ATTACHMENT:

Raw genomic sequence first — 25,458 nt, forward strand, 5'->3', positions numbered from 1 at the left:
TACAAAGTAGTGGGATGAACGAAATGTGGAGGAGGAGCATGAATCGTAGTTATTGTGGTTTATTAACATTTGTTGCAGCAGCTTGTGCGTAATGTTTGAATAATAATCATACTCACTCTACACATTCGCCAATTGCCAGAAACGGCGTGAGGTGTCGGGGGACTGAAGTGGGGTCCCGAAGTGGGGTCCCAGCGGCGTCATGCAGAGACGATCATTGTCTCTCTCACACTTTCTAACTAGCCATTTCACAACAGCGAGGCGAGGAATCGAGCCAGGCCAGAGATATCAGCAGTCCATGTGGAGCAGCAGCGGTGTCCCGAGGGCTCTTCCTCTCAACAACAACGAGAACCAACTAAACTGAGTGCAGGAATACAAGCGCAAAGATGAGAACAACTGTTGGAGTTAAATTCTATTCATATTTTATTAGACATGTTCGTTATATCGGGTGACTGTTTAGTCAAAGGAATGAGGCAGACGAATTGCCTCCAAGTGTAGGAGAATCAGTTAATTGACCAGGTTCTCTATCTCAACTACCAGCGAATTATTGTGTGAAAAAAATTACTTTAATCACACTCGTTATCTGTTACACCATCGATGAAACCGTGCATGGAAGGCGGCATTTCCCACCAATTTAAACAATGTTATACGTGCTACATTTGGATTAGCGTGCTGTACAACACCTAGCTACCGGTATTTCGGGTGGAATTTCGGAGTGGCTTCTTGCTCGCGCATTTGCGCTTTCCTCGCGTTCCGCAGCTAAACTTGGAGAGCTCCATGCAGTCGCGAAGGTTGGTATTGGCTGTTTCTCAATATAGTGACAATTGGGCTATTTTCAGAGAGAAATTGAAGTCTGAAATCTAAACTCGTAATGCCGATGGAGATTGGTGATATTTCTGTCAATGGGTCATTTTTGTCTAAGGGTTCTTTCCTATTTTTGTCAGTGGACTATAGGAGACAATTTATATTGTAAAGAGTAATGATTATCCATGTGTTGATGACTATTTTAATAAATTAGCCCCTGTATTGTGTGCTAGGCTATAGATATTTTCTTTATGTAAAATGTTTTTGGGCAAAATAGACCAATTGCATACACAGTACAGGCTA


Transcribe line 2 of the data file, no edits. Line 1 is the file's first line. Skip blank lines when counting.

TACAAAGTAGTGGGATGAACGAAATGTGGAGGAGGAGCATGAATCGTAGTTATTGTGGTTTATTAACATTTGTTGCAGCAGCTTGTGCGTAATGTTTGAATAATAATCATACTCACTCTACACATTCGCCAATTGCCAGAAACGGCGTGAGGTGTCGGGGGACTGAAGTGGGGTCCCGAAGTGGGGTCCCAGCGGCGTCATGCAGAGACGATCATTGTCTCTCTCACACTTTCTAACTAGCCATTTCACAACAGCGAGGCGAGGAATCGAGCCAGGCCAGAGATATCAGCAGTCCATGTGGAGCAGCAGCGGTGTCCCGAGGGCTCTTCCTCTCAACAACAACGAGAACCAACTAAACTGAGTGCAGGAATACAAGCGCAAAGATGAGAACAACTGTTGGAGTTAAATTCTATTCATATTTTATTAGACATGTTCGTTATATCGGGTGACTGTTTAGTCAAAGGAATGAGGCAGACGAATTGCCTCCAAGTGTAGGAGAATCAGTTAATTGACCAGGTTCTCTATCTCAACTACCAGCGAATTATTGTGTGAAAAAAATTACTTTAATCACACTCGTTATCTGTTACACCATCGATGAAACCGTGCATGGAAGGCGGCATTTCCCACCAATTTAAACAATGTTATACGTGCTACATTTGGATTAGCGTGCTGTACAACACCTAGCTACCGGTATTTCGGGTGGAATTTCGGAGTGGCTTCTTGCTCGCGCATTTGCGCTTTCCTCGCGTTCCGCAGCTAAACTTGGAGAGCTCCATGCAGTCGCGAAGGTTGGTATTGGCTGTTTCTCAATATAGTGACAATTGGGCTATTTTCAGAGAGAAATTGAAGTCTGAAATCTAAACTCGTAATGCCGATGGAGATTGGTGATATTTCTGTCAATGGGTCATTTTTGTCTAAGGGTTCTTTCCTATTTTTGTCAGTGGACTATAGGAGACAATTTATATTGTAAAGAGTAATGATTATCCATGTGTTGATGACTATTTTAATAAATTAGCCCCTGTATTGTGTGCTAGGCTATAGATATTTTCTTTATGTAAAATGTTTTTGGGCAAAATAGACCAATTGCATACACAGTACAGGCTA